Settling in Spain has become a difficult and complicated task for Britons following the United Kingdom’s exit from the European Union, effective from 31 December, as it has meant the disappearance of most of their privileges as EU citizens, such as receiving public health care, coming without a job offer or moving without accrediting economic resources to support themselves.
This is an issue on which experts in immigration and British associations such as “Brexpats in Spain”, which brings together more than 20,000 UK citizens living on Spanish soil and which is “fighting” to prevent Brexit from affecting them. From 1 January, Britons thinking of settling in Spain will have to abide by the provisions of the General Aliens Regime, whose conditions are “very strict” and will require the same from them as from any other non-EU citizen.
This means that they will have to prove, among other things, that they have accommodation to stay in, financial resources to support themselves if they are not working, and medical insurance that provides them with health coverage equivalent to that of the Social Security.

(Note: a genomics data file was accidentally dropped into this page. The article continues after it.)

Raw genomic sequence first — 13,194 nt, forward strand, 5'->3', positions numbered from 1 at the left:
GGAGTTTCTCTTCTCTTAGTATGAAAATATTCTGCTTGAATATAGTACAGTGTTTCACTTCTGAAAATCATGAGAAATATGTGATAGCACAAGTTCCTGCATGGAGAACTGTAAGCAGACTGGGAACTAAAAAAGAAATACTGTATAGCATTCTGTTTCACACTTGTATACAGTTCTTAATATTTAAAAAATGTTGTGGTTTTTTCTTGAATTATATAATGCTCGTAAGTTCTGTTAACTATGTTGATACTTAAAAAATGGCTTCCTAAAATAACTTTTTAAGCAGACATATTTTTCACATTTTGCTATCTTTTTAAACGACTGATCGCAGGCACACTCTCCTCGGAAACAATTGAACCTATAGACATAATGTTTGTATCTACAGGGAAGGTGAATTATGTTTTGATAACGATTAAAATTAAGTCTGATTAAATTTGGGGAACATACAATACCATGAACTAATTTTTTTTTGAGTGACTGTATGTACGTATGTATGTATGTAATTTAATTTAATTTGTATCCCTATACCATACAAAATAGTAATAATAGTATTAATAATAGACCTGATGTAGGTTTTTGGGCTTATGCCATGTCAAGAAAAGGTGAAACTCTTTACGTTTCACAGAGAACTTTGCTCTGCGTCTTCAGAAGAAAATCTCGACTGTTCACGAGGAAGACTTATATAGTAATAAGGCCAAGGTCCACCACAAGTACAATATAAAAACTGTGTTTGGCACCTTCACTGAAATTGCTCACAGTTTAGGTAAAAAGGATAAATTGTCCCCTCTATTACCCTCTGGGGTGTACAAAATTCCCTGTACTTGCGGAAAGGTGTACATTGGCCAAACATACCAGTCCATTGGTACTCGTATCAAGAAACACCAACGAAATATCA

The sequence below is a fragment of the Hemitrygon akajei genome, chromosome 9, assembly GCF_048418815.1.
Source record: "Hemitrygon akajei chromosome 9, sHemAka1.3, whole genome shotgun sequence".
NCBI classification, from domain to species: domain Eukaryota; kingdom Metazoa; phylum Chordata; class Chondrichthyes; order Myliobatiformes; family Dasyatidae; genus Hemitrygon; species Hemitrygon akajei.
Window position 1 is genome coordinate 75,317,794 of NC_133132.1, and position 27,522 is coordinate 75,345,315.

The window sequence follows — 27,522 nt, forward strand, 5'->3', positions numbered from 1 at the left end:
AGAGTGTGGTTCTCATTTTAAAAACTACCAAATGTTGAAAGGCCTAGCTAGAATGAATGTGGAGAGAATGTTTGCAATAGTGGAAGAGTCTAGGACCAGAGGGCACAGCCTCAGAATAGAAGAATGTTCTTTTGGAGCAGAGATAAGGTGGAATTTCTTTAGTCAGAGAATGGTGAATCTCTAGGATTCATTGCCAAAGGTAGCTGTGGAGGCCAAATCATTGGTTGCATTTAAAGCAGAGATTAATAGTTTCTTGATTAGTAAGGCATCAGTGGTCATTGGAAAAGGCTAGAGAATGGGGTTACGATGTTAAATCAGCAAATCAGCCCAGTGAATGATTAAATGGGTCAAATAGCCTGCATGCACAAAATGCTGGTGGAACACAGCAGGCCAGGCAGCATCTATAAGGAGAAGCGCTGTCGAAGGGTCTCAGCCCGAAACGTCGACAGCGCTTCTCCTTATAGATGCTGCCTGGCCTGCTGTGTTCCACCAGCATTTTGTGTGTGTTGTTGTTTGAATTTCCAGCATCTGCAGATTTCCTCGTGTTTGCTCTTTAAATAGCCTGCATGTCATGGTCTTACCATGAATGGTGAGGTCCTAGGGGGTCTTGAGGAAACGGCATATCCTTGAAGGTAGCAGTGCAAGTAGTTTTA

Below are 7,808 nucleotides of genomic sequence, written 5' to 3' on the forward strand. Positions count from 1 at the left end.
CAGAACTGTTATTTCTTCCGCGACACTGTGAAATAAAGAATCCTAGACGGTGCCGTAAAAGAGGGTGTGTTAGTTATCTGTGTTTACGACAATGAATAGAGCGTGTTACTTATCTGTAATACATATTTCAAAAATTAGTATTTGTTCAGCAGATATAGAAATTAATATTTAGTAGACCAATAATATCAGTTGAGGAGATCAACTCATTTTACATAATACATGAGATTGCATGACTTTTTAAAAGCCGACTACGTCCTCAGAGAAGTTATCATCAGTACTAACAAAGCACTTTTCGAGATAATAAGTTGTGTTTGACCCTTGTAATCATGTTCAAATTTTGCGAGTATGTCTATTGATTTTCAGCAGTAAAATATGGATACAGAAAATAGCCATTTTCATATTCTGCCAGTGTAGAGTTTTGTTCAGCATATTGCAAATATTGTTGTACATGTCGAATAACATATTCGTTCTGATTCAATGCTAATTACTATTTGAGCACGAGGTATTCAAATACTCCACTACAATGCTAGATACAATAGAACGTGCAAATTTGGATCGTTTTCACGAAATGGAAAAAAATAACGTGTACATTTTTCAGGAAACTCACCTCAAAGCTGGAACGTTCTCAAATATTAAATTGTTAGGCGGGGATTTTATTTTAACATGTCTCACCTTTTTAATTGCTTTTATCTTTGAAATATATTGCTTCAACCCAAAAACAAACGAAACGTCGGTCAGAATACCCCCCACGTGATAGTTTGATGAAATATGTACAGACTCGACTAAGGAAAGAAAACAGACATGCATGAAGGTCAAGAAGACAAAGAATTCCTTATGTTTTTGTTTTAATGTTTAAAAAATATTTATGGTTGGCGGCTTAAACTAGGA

Their newly acquired status also affects everyday matters such as driving, since there is no mutual recognition agreement between the two countries, and British nationals who want to drive a car must obtain a licence valid in Spain.
For young people, “it’s the end of coming to Spain to make a living like I did”, says Sharon Hitchcock, treasurer of “Brexpats in Spain”, with regret. According to her, the position in which Brexit has left them is a change “for the worse” and a throwback to the 1980s. And she insists that as things currently stand, only those with significant financial backing will be able to move.